PODCAST: Gut-brain scientist on exciting discoveries and frustrating innovation hurdles

By Nikki Hancocks

- Last updated on GMT

© ChrisChrisW / Getty Images
© ChrisChrisW / Getty Images

Related tags gut-brain axis microbiome Probiotic Gut health

NutraIngredients Editor Nikki Hancocks speaks with gut-brain researcher, product developer, author and educator Miguel Toribio-Mateas about the exciting scientific discoveries and the many innovation challenges in this field.

As a scientist with a passion for expanding evidence of the gut-brain axis, Toribio-Mateas has been involved in several exciting studies which help to prove the link between the microbiome and a variety of cognitive health parameters.

Miguel Toribio-Mateas

Some of his most memorable work—most of which has been focused on pilot and feasibility studies—has involved the impact of vegan processed meat alternatives on gut health parameters and kefir interventions in children with ADHD.

In the vegan meal intervention​, published in the journal MDPI Foods​, noteworthy changes included an increase in butyrate metabolising potential—chiefly in the 4-aminobutyrate/succinate and glutarate pathways—and in the joint abundance of butyrate-producing taxa in the intervention group compared to control.

His team also observed a decrease in the Tenericutes phylum in the intervention group and an increase in the control group. They concluded that the occasional replacement of animal meat with PBMA products seen in flexitarian dietary patterns can promote positive changes in the gut microbiome of consumers.

The ADHD study​, published in BMC Pilot and Feasibility Studies​, focused on children between the ages of 8 and 13 years who took part in a six-week microbiome-targeted dietary intervention involving the reduction of junk foods and the inclusion of kefir.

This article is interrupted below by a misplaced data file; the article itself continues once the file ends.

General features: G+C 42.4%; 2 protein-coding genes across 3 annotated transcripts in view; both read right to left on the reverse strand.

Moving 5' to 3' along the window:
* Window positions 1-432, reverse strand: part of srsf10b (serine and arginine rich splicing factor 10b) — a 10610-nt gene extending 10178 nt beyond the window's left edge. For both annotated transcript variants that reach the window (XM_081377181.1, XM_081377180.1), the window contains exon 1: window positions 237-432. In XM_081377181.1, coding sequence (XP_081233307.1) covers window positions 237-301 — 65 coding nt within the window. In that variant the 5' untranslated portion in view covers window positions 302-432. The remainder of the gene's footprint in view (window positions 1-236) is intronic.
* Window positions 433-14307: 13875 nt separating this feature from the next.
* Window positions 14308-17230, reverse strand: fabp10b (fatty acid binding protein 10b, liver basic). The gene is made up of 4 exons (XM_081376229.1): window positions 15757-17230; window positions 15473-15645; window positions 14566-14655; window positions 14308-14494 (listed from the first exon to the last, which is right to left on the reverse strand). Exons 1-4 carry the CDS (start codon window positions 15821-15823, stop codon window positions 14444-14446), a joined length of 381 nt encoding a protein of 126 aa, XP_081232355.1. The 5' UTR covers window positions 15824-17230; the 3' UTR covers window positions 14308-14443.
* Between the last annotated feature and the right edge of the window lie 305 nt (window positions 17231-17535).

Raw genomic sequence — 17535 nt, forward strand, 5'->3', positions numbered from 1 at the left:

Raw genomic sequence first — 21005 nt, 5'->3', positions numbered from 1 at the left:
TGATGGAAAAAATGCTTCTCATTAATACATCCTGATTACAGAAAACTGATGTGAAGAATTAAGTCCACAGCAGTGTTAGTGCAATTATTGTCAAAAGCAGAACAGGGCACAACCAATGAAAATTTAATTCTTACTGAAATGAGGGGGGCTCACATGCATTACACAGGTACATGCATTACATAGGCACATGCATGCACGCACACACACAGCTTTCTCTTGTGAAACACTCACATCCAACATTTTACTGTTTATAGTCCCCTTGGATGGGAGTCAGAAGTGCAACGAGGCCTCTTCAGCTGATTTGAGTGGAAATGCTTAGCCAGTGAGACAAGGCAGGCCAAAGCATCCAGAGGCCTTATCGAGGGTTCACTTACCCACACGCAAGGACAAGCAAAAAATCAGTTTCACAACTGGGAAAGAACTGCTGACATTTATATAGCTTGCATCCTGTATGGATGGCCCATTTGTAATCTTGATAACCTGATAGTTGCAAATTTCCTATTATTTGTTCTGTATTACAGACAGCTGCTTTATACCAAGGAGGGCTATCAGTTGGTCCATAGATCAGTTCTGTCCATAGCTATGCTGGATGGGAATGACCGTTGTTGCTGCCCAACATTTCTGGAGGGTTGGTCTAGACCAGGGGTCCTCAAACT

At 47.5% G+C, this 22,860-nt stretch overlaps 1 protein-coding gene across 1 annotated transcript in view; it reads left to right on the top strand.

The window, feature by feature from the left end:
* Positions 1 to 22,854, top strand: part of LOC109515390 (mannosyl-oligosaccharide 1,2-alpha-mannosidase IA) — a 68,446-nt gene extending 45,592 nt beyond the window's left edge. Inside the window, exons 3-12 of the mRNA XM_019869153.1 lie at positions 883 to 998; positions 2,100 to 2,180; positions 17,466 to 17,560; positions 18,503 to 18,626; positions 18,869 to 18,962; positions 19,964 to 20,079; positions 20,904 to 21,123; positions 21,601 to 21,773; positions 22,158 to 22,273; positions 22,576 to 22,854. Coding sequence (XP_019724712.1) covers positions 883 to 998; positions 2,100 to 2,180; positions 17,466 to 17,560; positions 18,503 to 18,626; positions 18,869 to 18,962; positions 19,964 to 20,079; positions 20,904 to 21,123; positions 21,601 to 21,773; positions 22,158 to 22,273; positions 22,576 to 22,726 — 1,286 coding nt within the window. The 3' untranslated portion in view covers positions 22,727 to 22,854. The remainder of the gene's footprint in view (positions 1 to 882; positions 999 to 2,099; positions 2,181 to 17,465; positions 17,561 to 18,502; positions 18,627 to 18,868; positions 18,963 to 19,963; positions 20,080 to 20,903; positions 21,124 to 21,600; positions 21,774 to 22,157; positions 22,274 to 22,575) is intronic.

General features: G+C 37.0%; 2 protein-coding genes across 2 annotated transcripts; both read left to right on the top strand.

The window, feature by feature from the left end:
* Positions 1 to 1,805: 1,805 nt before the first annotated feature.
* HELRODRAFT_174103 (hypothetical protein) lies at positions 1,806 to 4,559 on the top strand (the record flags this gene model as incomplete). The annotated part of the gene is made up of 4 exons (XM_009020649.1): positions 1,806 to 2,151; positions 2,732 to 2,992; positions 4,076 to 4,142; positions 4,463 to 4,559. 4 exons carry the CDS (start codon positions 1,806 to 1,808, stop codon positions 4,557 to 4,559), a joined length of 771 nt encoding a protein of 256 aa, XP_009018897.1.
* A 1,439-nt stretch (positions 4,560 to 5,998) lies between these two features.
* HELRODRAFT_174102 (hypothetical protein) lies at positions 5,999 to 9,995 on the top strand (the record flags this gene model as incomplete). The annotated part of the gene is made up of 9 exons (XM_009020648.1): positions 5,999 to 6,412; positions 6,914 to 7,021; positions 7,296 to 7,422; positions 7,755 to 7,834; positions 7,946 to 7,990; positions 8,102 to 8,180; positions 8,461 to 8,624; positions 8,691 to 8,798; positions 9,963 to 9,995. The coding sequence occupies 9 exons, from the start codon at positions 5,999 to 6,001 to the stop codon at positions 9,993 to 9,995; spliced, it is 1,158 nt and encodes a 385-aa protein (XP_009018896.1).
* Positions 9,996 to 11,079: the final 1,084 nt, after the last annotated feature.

Children were assessed pre- and post-intervention on measures of ADHD symptomatology, cognition, sleep, gut function and stool-sample microbiome analysis, and results indicated positive impacts from the intervention, providing preliminary evidence for the feasibility of a microbiome-targeted dietary intervention in children with ADHD.

Yet, he remains underwhelmed by the innovation on the market, noting the plethora of manufacturing hurdles that thwart pioneering ideas.

Referring to a previous experience in product development, he noted that shelf life and product stability concerns around probiotics made it impossible for him to create an environmentally friendly product.

"That was shocking to me in 2024, a time when everyone is aware of the impact of single use plastic on the environment," he told Hancocks in this NI podcast.

He added that the inability to say the word 'probiotic' on pack or reference health claims is another huge hurdle, leading manufacturers to rely on 'strategies from 20 years ago', adding vitamins and minerals in order to market their health claims.

"It can be very exciting in terms of the research and the findings for probiotics, but then what you can do with that information is limited," he added.

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